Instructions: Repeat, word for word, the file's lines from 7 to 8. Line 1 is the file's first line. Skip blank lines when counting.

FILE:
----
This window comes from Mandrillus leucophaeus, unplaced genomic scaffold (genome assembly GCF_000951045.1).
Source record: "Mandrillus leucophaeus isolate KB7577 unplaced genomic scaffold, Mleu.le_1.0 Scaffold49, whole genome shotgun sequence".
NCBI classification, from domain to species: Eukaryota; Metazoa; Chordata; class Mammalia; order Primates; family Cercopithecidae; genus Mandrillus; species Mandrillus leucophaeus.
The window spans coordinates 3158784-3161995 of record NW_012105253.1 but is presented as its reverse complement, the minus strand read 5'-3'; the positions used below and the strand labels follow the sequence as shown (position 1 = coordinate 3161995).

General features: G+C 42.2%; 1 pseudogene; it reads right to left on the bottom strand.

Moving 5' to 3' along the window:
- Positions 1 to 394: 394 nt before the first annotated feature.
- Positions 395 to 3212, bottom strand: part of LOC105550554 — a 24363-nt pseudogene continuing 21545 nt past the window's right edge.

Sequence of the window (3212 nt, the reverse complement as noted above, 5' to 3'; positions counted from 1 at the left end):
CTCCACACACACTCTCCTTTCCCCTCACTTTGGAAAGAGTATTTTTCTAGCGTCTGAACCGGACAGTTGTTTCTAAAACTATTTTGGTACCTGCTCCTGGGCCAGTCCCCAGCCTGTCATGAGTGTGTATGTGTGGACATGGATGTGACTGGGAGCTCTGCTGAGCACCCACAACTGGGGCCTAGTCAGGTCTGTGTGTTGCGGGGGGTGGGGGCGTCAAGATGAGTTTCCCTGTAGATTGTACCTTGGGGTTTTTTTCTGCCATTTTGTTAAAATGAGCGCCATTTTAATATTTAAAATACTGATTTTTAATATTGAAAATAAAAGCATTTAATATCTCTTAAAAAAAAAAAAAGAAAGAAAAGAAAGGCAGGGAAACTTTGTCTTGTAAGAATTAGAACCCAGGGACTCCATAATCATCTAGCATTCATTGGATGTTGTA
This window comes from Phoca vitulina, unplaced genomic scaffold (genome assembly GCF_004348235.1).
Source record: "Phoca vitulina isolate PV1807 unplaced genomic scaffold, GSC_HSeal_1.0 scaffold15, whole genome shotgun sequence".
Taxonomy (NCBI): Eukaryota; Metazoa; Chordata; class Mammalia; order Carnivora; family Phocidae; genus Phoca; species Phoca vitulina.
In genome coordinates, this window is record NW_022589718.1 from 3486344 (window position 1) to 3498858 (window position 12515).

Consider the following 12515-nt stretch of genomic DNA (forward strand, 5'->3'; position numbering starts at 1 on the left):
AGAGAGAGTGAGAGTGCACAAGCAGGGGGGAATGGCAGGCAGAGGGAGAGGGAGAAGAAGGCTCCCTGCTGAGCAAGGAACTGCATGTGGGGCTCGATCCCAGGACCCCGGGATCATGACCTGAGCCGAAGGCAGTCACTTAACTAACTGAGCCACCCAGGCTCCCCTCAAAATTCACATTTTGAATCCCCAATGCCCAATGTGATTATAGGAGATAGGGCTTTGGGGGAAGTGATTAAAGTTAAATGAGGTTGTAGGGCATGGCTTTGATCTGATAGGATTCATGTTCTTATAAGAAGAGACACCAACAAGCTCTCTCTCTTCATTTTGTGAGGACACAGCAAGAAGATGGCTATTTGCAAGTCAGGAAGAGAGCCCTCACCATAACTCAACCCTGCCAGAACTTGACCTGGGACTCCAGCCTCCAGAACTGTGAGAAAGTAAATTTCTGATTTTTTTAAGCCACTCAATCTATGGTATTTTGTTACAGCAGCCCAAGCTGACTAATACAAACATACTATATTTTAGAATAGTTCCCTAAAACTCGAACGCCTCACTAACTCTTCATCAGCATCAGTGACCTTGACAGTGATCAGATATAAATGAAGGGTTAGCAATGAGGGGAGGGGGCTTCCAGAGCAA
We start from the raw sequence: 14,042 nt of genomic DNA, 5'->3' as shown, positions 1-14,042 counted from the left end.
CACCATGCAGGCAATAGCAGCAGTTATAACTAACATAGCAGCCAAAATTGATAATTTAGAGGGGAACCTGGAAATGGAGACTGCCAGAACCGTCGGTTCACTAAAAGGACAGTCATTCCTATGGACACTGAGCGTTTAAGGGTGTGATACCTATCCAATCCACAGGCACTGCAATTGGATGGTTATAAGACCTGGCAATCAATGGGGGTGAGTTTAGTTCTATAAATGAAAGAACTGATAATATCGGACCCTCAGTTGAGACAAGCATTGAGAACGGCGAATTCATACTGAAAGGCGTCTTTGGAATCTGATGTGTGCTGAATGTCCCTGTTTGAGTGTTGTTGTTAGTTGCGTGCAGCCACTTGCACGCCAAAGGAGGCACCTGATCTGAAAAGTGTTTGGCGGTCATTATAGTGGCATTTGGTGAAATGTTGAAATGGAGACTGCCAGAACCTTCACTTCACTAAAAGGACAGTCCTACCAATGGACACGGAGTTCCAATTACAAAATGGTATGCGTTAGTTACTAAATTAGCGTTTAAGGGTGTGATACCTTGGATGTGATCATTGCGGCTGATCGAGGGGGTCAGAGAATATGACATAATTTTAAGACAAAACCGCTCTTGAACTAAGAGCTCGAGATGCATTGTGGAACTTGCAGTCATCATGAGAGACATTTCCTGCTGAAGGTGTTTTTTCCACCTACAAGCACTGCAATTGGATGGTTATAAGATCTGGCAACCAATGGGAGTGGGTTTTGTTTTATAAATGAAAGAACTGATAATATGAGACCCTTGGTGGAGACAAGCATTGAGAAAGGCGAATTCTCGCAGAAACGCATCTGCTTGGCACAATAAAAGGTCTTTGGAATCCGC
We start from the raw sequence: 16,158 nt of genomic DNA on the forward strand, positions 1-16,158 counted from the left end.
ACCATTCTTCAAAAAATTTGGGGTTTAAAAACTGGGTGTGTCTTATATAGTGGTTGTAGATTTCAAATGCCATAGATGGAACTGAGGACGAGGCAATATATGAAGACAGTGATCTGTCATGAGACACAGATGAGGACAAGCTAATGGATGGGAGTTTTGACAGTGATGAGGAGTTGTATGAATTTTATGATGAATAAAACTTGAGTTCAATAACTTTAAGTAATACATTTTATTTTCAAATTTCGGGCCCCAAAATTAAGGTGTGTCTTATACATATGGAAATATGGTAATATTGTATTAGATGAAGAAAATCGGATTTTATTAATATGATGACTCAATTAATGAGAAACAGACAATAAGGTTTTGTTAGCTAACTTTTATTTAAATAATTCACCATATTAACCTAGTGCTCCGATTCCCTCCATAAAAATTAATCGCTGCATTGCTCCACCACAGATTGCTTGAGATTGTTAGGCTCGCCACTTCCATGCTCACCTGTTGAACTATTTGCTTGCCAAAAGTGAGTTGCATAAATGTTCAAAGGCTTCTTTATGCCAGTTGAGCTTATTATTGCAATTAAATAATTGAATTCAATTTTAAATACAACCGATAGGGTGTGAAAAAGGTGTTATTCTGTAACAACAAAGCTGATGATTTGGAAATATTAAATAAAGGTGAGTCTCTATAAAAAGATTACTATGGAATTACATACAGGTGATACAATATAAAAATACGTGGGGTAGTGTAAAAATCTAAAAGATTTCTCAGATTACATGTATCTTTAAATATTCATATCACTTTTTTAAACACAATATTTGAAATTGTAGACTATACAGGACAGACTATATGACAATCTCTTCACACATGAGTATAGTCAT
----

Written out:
- Positions 1 to 394: 394 nt before the first annotated feature.
- Positions 395 to 3212, bottom strand: part of LOC105550554 — a 24363-nt pseudogene continuing 21545 nt past the window's right edge.